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‘The gut is a sophisticated computer machine,’ says researcher

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the immunologist Ruslan MedjitovProfessor of Yale Universityis one of the most respected specialists in the role of inflammation in maintaining the physiological balance of the organism (the so-called homeostasis) and also the inflammatory processes that contribute to the development of most diseases – from cancer to depression; cardiovascular problems intestinal diseases and many more.

One of the discoverers of Toll-Like receptors (molecules found in defense cells responsible for generating signals leading to the production of pro-inflammatory cytokines), Medzhitov is often cited by immunologists as deserving of a Nobel Prize.

In a special issue recently published by the magazine Sciencehe advocated an expanded view of inflammation in health and disease, the subject of a series of three reports that the Stadium published on Saturday (5), Sunday (6) and Wednesday (9). In an interview with the newspaper, Medzhitov said the gut is much more than a food processing tube and has a powerful impact on physiology and behavior.




Immunologist Ruslan Medzhitov, a professor at Yale University, is one of the most respected scholars on the role of inflammation in maintaining physiological balance in the body.

Immunologist Ruslan Medzhitov, a professor at Yale University, is one of the most respected scholars on the role of inflammation in maintaining physiological balance in the body.

Photo: Yale University/Publicity/Estadão

New studies point out that inflammation is associated with almost all human diseases and also with maintaining balance in the body (homeostasis). How can this evidence help improve health care?

Since inflammation is associated with almost all diseases, it is important to find out the cause in different situations. This will enable the development of therapies that prevent unwanted inflammation that perpetuates and amplifies disease processes.

You offer a broader view of the role of inflammation in the body. Could this lead to the creation of better medicines?

Most treatment methods for inflammatory diseases are based on blocking the production of inflammatory signals. The alternative I propose is to block the response of target tissues and organs to inflammatory signals. An analogy: what to do when loud music bothers you? You can lower the volume or put earplugs in your ear and not be disturbed by the sound. Turning down the volume is tantamount to suppressing inflammation, a method that doesn’t always work. Putting earplugs in your ear works to reduce the response to inflammatory signals. This method has not yet been tested, but I think it would be a valuable direction for future research.

How can the excessive use of anti-inflammatories harm the physiological balance of the body?

The abuse of anti-inflammatories can have two negative consequences. First, it can compromise the defense against infections (and certain types of tumours). Second, it can disrupt homeostasis in some cases. An example: recent studies have shown that nonsteroidal anti-inflammatory drugs (such as acetylsalicylic acid and ibuprofen) can reduce the positive effect of exercise and cause ulcers in the intestine, if they are used in high doses and for long periods.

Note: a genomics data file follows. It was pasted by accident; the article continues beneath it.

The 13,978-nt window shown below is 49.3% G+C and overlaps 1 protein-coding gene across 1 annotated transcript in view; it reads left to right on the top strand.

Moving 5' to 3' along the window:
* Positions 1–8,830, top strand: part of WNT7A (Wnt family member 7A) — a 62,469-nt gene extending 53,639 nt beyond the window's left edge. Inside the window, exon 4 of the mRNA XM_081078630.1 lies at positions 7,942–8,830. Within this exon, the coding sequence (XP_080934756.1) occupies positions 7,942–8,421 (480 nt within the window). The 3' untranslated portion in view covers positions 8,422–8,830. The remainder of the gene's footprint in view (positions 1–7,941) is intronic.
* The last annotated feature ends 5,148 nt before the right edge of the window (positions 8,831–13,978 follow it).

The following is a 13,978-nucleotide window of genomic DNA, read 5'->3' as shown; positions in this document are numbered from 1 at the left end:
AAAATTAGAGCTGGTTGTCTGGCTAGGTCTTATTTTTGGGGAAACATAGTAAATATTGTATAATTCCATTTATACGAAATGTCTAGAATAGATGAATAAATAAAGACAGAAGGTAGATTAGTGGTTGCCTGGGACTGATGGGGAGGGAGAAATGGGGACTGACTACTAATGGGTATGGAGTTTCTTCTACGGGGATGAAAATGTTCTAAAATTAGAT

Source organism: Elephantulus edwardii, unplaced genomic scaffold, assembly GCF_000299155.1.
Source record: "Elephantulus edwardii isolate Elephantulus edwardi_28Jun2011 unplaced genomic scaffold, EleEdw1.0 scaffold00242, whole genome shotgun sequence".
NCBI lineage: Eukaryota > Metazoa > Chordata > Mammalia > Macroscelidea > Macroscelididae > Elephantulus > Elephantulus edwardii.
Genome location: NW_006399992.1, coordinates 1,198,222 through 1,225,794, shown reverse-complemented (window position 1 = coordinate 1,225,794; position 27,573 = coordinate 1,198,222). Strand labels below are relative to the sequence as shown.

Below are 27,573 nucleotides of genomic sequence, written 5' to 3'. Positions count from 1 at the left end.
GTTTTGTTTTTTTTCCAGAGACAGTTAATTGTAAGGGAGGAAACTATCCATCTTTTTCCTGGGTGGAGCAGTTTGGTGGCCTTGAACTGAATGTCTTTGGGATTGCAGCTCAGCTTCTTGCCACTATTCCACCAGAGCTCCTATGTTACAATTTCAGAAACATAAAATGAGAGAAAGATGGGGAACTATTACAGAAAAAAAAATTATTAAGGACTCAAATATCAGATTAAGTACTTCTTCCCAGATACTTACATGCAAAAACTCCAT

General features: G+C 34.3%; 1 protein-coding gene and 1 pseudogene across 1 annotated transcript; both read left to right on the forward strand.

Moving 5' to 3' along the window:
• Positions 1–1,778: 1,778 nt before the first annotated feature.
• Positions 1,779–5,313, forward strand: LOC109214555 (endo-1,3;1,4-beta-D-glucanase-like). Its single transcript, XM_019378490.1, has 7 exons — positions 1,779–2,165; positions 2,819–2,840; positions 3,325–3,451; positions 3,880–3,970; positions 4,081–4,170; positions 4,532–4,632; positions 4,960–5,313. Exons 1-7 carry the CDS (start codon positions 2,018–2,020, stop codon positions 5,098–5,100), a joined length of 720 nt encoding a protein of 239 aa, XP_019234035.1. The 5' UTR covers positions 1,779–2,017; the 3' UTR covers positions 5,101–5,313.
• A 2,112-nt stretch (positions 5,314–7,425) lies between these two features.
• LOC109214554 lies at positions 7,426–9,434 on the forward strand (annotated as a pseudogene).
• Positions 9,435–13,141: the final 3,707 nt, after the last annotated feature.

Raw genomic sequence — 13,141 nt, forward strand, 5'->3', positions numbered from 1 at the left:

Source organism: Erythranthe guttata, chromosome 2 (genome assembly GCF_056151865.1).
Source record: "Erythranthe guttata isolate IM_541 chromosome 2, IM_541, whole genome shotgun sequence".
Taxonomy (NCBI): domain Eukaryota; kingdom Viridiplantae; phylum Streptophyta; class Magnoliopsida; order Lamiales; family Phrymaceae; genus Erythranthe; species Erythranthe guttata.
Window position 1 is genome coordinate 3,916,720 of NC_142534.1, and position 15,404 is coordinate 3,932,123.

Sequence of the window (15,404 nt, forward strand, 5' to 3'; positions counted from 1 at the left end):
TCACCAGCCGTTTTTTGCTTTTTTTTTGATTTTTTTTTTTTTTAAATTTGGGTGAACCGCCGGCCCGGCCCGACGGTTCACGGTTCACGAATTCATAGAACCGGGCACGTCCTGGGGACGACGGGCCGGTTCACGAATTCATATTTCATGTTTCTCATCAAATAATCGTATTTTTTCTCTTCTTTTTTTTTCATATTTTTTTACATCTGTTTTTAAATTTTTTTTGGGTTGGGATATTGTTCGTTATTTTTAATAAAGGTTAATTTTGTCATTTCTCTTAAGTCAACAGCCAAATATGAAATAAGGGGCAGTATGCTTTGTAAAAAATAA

How can inflammatory processes occurring in the gut impact the brain and contribute to the development of depression, neurodegenerative diseases such as Alzheimer’s disease and others?

It’s not yet fully understood, but depression and Alzheimer’s disease are diseases caused or promoted by inflammation. Inflammation causes many forms of depression. It is probably part of the normal physiological response to illness. When we are sick due to an infection, the body’s normal reaction is to lie still in bed, decrease appetite, avoid loud lights and sounds, etc.

We know why some of these reactions occur, but we still don’t understand them all. Depression is the body’s protective response when it is at risk. Probably because it reduces the exploitation of the environment, but it becomes pathological when excessive.

In the case of Alzheimer’s disease, it is different. What is happening has not yet been fully clarified. Whether the neurodegenerative disease is caused by an infection or by gut microbes is not well established. It is very difficult to study Alzheimer’s disease because it takes decades to develop.

The gut is often called the second brain. Is this still correct, in light of new evidence on inflammation signaling between the two organs?

The intestine has its own nervous system (enteric nervous system) which is sometimes called the second brain. It’s fair to think of him that way. The intestine is an underestimated organ. People think he’s just a food processor tube. In fact, it’s a sophisticated computer machine that constantly evaluates what we eat and what needs to be done.

It has a powerful impact on our physiology and behavior. Likewise, it is involved in inflammation directed against microbes and inflammation directed against certain food components. When left unregulated, the former can lead to inflammatory bowel disease and the latter to food allergies.

What are the fundamental gaps in knowledge about inflammation? What question would you like to see answered?

I think the fundamental shortcoming is that we don’t know all the ways inflammation can be induced. This can happen in different ways: when we don’t get enough sleep, when we travel to a foreign country and eat very different foods, when we are in a bad mood, etc. I would like to know what are the common themes here and what are the molecular mechanisms that cause inflammation in these various conditions.?

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